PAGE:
March 21, 2006
Talk Shows and Soap Operas Make You Stupid? Or Do They Just Indicate That You Are Losing Your Cognitive Abilities?

For those of you who follow my posts here on the C3 site regarding soap opera, and for those of you who care about the way television is viewed in general, you'll love this gem that was published yesterday evening in a story by Amy Norton on Reuters about an upcoming study to be published in the Southern Medical Journal.

A test proves that watching talk shows and soap operas is somehow tied to "poorer mental scores" in the elderly. Although a causal relationship can not yet be identified, the test indicates that those elderly people who chose "talk shows and soap operas" as their favorite programs tended to have lower cognative abilities than those who chose news programs, for instance.

I don't even think I have to respond for you to know what I think, but I wonder how "talk shows and soap operas" can be considered a category of television in the first place, or if a lot of other factors should be taken into consideration--for instance, as has happened with wrestling in the past, many viewers with a higher education level are less likely to admit their passion for genres like soap opera and talk shows (two separate genres, again, which the study does not distinguish between), even if they are, in actuality, one of their favorite shows.

Among my favorite quotes:

Dr. Fogel, who led the study, says that a preference for talk shows and soap operas "is a marker of something suspicious" in the health of patients and encourages doctors to ask elderly female patients about what might be their favorite TV shows as a way to indicate potential cognitive decline.

Considering, the constant switches, the intricate plots, and the sheer number of characters you have to keep up with, I have a hard time believing that mastering a soap opera can lead to cognitive decline. But I guess we should be happy that people have found such a great new use for television--as a way of proving a lack of brainpower depending on what people's favorite programs are.

Dr. Fogel hypothesizes that elderly people who are losing their thinking power watch soaps and talk shows because of the "parasocial relationships" that the shows encourage, so that people who can't think as clearly can revel in the emotional connection they feel with soap characters and talk shows and can thus pay attention, despite their diminished mental capabilities.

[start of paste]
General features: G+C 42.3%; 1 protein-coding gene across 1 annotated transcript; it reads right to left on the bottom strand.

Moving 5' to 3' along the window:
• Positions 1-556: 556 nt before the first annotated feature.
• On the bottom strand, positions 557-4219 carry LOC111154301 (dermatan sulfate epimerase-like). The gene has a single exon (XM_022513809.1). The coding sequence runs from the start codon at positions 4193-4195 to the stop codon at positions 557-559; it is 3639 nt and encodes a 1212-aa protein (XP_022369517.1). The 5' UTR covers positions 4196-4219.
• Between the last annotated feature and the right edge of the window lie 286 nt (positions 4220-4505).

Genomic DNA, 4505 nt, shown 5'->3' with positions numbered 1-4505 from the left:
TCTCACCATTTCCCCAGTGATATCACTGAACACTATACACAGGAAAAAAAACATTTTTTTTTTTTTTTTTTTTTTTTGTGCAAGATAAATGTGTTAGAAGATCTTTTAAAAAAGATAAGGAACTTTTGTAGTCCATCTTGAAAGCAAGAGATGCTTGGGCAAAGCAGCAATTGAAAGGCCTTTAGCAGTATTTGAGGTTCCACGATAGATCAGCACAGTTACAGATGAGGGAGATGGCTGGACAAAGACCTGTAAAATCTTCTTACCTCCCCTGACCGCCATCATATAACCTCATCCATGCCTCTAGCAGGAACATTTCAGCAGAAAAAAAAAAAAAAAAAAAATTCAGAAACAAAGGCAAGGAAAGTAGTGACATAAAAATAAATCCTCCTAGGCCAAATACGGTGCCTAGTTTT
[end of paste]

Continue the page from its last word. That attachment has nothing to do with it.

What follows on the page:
Fogel says that this doesn't mean these shows are bad for you but rather than they could signal "a possible problem."

But don't worry. Fogel finds that, while watching talk shows and soap operas might indicate diminished mental capacities, there might be some television programming out there that can benefit the intellect and help viewers manage stress.

Good. I was starting to get concerned that all our studies were for naught.

Thanks to Jenny on the As the World Turns Media Domain message board for posting the link to this story there.


On March 21, 2006 at 11:56 PM, Elaine Eichelberger said:

This guy has some screws loose! First of all, how could you categorize soaps and talk shows together? I NEVER watch talk shows. HATE them! Game shows, too! Also, I find the night time shows terrible. The people can't act NEARLY as well as the people on the shows. They're pitiful, when you compare them. The night time shows are full of one dimensional, boring characters. The only night time show I'll watch is House, and that's because Hugh Laurie is such a smart *ss on the show. It's so hard to believe that he was the Prince on Black Adder. What a great actor he is! I also find that on most of the night time shows the supposed good guys are nasty, obnoxious tyrants. I haven't sunk low enough to watch that stuff, and doubt if I ever will. If the soaps go off, I will not be watching TV at all. And you can tell the good doctor my cognitive abilities are much above average!!!!

On March 22, 2006 at 10:55 AM, Sam Ford said:

I agree that soaps and talk shows are just such drastically different programs that they make no sense together, other than being on the same time of day.

Interesting point about daytime acting versus nighttime acting. Nighttime shows have a much greater production budget, writing staffs that aren't overworked nearly as badly, and a lot more people working to get the job done. Daytime television is clearly an actor-driven medium, and it does train some awfully good actors because of the degree to which minute acting details matter in the portrayal of character, with so many close-ups being a part of the genre, for instance.

House is one of the C3 "house" favorites, pardon the expression. I've not started watching it myself but plan to at some point, probably collecting it on DVD. There are good nighttime shows, but I think you're right in many ways that at least the vets of daytime television are as good as anyone you can find when it comes to character acting.

On March 23, 2006 at 12:35 AM, Elaine Eichelberger said:

Hey, Sam! Get a copy of Black Adder III and watch, before you watch House. Hugh Laurie was the dumb prince, and he made RA an even funnier straight guy than he is a goofball! I knew House looked familiar when I watched him, but couldn't think who he reminded me of. You'll understand why; there's hardly ANY resemblance between the two of them! THEN I was trying to figure out which accent he was putting on. I finally figured it HAD to be the British one (cuz we can imitate the Brits)! And I didn't see how anyone could put on that US of A accent he used! WRONG again! He's British! (He REALLY is a smart aleck! I LOVE him!!!!) fee

On March 23, 2006 at 5:15 AM, Sam Ford said:

I will have to take your recommendation on Black Adder III and House. It's just received too many high recommendations to dismiss by this point.